Friday, 25 May 2007

Dramatic breaking newz~!


This morning I was checking my email downstairs as "The Wife" was getting ready for work when I heard a bang and a squeal and then yer actual scream. Bounding upstairs like Errol Flynn in a castle, I am greeted by what you see in the picture above. Turns out she'd been using her hairdryer as normal and the damn thing had just gone and exploded! Showers of sparks and smoke and all that stuff. And a big ass burn on her otherwise shapely wrist. Boo. Lucky she wasn't actually holding it by her face when it happened or it might have been a lot worse.
Looks like Vidal Sassoon might be getting a letter.

Monday, 21 May 2007

Best. Graf. Ever.

An homage to the Observer magazine's front page image from 7 days previously - Vivienne Westwood. Check out the sparing use of colour to pick out bits of a b&w image, the way the top of her head "de-rezzes" and the awesome 3d letterform. Badass.

Clearly there was an incident...


Saturday, 19 May 2007

My working week in 29 seconds

I made a little movie so you can see what I do, but in less time than I do it.

Thursday, 17 May 2007

Today's lunch

Today I came to the end of another little stint on a cruise ship - just 4 days this time, from Athens to Venice. Got a text from some old friends who were coming on to take over from me, we had a morning's overlap so met up for lunch at "Cafe Caribe", one of the ships evil all-you-can-eat buffet-a-thons. You come on the ship as a passenger, they say, and you leave as luggage.

We sat by the big picture window 15 stories high looking out at the Venician skyline as we ate and caught up. It was very pleasant. Present were: Fraser Hooper (www.fraserhooper.com) - a very funny clown (yes) and someone so completely nice that I'm convinced he must have some bodies chopped up and frozen somewhere; George Fuller - a sexually adventurous and lovely American contortionist; and Pete Dobbing (www.dobbing.com) - a street performer so relentlessly cheerful that I went through a phase of not liking him just because of that, until I realised that that was more of an issue with me than him. They are all very sweet people, and equally good performers. They will know how much it pains me to admit this.

I have spent a very large part of my life having long chatty lunches and (more often) breakfasts with street performers, and it's pretty much the only thing I miss about not working at Covent Garden any more, so this was a very welcome treat. At the buffet there were little silver bowls of orange jelly, so I had one. Mainly I had one because, y'know - jelly, but also because it felt like a vaguely celebratory lunch. Kinda - "Look at us, we're all on a nice gig. Yay for not failing at life! So far."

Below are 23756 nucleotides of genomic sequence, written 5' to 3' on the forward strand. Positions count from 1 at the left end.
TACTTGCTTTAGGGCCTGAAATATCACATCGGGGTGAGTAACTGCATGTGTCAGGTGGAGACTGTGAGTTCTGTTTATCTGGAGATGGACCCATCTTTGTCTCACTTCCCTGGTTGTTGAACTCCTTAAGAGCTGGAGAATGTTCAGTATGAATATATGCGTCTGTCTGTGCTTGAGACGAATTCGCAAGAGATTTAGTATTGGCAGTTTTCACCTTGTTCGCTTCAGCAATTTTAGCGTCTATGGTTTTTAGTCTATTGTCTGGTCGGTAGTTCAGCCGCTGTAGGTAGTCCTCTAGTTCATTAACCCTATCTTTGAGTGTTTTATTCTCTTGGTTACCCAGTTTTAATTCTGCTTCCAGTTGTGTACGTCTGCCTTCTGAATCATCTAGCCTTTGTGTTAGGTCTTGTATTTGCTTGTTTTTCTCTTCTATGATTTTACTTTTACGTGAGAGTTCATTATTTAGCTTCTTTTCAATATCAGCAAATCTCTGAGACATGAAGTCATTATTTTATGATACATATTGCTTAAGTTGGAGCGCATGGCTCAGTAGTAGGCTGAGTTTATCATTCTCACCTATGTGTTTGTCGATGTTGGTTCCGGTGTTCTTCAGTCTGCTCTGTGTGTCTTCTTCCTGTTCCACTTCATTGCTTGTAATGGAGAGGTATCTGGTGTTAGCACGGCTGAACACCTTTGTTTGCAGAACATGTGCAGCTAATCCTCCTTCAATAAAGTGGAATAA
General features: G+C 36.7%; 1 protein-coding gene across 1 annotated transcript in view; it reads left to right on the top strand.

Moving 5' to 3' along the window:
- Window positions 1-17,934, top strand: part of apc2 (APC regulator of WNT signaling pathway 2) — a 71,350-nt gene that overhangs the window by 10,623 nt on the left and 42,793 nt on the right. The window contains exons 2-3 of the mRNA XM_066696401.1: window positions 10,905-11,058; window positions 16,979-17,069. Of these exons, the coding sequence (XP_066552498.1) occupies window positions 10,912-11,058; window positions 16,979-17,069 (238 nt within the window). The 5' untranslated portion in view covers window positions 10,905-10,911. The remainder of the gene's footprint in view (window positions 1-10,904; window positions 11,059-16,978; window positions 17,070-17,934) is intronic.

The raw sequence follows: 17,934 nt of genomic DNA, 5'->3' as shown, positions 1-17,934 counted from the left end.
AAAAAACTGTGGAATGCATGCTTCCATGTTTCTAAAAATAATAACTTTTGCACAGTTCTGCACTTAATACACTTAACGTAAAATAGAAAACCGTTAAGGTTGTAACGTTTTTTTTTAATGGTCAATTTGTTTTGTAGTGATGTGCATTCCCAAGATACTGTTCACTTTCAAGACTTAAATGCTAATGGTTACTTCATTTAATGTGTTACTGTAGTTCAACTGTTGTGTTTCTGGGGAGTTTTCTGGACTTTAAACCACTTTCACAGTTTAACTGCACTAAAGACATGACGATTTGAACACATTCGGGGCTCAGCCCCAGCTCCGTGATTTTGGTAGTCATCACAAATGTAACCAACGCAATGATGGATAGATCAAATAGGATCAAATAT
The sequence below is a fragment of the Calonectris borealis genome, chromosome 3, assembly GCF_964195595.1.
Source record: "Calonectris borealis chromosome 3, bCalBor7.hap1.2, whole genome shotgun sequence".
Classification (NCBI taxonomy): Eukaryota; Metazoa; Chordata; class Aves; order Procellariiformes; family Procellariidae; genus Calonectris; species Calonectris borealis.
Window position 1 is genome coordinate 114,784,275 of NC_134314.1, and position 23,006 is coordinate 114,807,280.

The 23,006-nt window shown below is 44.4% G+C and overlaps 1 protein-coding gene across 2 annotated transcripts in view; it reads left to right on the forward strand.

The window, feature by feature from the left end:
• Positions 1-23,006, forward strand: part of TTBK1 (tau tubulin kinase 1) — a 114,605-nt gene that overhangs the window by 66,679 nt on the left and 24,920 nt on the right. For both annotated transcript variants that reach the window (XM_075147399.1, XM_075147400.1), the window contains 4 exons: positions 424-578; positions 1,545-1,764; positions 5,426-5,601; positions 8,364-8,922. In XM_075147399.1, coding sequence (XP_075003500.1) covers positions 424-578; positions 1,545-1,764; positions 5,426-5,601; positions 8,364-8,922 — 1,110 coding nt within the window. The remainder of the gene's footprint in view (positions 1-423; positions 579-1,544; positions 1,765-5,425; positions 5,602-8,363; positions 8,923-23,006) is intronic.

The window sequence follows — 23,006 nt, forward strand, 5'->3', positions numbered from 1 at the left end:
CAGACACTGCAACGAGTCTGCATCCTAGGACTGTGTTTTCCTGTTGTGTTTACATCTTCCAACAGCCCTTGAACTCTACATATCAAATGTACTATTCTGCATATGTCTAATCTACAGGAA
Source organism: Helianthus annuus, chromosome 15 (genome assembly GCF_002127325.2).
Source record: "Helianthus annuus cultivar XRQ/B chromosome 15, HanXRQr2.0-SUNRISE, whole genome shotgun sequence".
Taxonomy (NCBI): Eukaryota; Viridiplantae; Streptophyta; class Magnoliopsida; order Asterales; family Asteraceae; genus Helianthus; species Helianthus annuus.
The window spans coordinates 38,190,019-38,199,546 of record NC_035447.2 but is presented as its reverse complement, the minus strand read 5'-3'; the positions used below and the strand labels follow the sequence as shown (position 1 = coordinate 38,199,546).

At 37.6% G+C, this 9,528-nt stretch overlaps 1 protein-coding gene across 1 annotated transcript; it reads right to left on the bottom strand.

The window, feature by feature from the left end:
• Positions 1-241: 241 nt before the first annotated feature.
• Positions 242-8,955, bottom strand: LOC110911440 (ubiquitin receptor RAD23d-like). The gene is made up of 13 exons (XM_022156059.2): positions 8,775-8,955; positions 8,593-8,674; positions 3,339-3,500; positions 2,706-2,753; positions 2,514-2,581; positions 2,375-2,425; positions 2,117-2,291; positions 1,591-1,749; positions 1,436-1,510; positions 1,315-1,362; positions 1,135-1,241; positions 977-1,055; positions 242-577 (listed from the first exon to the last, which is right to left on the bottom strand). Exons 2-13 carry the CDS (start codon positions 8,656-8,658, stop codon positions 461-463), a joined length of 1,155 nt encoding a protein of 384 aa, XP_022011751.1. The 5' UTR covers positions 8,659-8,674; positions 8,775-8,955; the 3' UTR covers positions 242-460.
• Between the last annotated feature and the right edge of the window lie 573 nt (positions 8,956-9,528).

The last time I was in Venice I stumbled across a gorgeous-looking suit shop, so I made a point to try to make it back there this morning. You know how when you go shopping for clothes you often have a very clear idea in your mind of what you want, then after hours of trudging around shops you realise that it doesn't exist and you should just suck it up and go back to Uniqlo?

Well I knew exactly what kind of suit I wanted. And they had it. The shop was run by two glamourous and elegant middle aged women who, when I tried on the suit, skittered around me measuring and pinning and told me that if I came back in an hour the suit would be tailored for me. Good deal. Off I went to wander around venice, get some pizzette (small cold pizzas fresh from the bakery. Yum), then I was back, and leaving the shop with a fitted suit and new tie (It's a rule, buy a new suit, buy a new tie.) and feeling very fucking pleased with myself.

Oh yeah, I have a tailor in Venice.

Tuesday, 15 May 2007

Found in Greece, of all places...


Men, tired of smelling like feet but think that body sprays and cologne are a little wussy? Have we got the product for you!

More travel mullarkey


Up at 3am to get driven to Heathrow to catch the 6am flight to Rome where I have a four-hour wait (admittedly there are worse things than being forced to have lunch in Rome), before boarding a flight to Athens, where I will be met by a driver, taken to a hotel overnight, and then taken on to meet the cruise ship the next morning. Although I get no say in these travel arrangements - they're all made for me and all I have to do is be at the right place at the right time - it did cross my mind that this is complex enough to, at some point, fail. "No", I thought, "It's always the simple journeys that turn out to be the most catastrophic", and there is some logic to that. It's like in wrestling, people rarely get hurt doing the big clever moves, because they've practiced them and do them carefully. All the injuries come from the simplest moves, the ones people do a dozen times per match and have long-since stopped really thinking about. It's just like that, I thought. Well no. Apparently this time I went for a twisting moonsault off a ladder and landed on my head.

Queued for an hour and a half to check in and go through security, having to listen to a Canadian woman talk about how she has lived in virtually every country in Europe and apparently hates them all, then rushed a sandwich and got to my gate just in time to be told that my flight had been cancelled. Another 45 minute queue with all the other poor unfortunates to be re-routed. They tried to get me on a flight that evening to Milan, where I would then change onto another flight to Rome to meet my connection that would have left 5 hours previously. I delicately pointed out the problems with this. After much careful balancing of charm and assertiveness, I got them to put me on the next British Airways flight direct to Athens, so I would arrive at almost the exact same time that I would have arrived anyway. Perfect. They try to get me to queue for check-in again, but I tell them about a ficticious back injury and they speed me through.